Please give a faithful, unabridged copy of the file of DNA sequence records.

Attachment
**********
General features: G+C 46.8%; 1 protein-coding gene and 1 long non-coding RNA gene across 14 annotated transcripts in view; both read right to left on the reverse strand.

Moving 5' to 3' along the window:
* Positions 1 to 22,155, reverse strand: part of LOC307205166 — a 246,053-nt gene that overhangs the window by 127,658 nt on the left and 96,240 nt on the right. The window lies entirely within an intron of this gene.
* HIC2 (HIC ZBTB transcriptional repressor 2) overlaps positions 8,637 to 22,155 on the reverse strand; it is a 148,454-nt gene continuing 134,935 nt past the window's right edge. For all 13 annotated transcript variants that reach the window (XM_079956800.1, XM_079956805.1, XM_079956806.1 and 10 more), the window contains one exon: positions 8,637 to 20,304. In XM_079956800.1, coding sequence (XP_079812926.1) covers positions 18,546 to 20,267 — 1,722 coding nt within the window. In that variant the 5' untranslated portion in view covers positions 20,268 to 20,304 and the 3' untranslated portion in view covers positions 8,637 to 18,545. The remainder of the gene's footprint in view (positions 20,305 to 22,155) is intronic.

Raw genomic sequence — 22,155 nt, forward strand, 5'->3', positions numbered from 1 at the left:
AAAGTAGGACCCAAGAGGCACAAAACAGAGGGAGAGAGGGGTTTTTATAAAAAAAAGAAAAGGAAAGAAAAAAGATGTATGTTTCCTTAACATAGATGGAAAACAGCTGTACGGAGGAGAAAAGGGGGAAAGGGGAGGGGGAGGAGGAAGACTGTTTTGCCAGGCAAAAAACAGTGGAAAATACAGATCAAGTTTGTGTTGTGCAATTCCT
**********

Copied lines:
General features: G+C 46.8%; 1 protein-coding gene and 1 long non-coding RNA gene across 14 annotated transcripts in view; both read right to left on the reverse strand.

Moving 5' to 3' along the window:
* Positions 1 to 22,155, reverse strand: part of LOC307205166 — a 246,053-nt gene that overhangs the window by 127,658 nt on the left and 96,240 nt on the right. The window lies entirely within an intron of this gene.
* HIC2 (HIC ZBTB transcriptional repressor 2) overlaps positions 8,637 to 22,155 on the reverse strand; it is a 148,454-nt gene continuing 134,935 nt past the window's right edge. For all 13 annotated transcript variants that reach the window (XM_079956800.1, XM_079956805.1, XM_079956806.1 and 10 more), the window contains one exon: positions 8,637 to 20,304. In XM_079956800.1, coding sequence (XP_079812926.1) covers positions 18,546 to 20,267 — 1,722 coding nt within the window. In that variant the 5' untranslated portion in view covers positions 20,268 to 20,304 and the 3' untranslated portion in view covers positions 8,637 to 18,545. The remainder of the gene's footprint in view (positions 20,305 to 22,155) is intronic.

Raw genomic sequence — 22,155 nt, forward strand, 5'->3', positions numbered from 1 at the left:
AAAGTAGGACCCAAGAGGCACAAAACAGAGGGAGAGAGGGGTTTTTATAAAAAAAAGAAAAGGAAAGAAAAAAGATGTATGTTTCCTTAACATAGATGGAAAACAGCTGTACGGAGGAGAAAAGGGGGAAAGGGGAGGGGGAGGAGGAAGACTGTTTTGCCAGGCAAAAAACAGTGGAAAATACAGATCAAGTTTGTGTTGTGCAATTCCT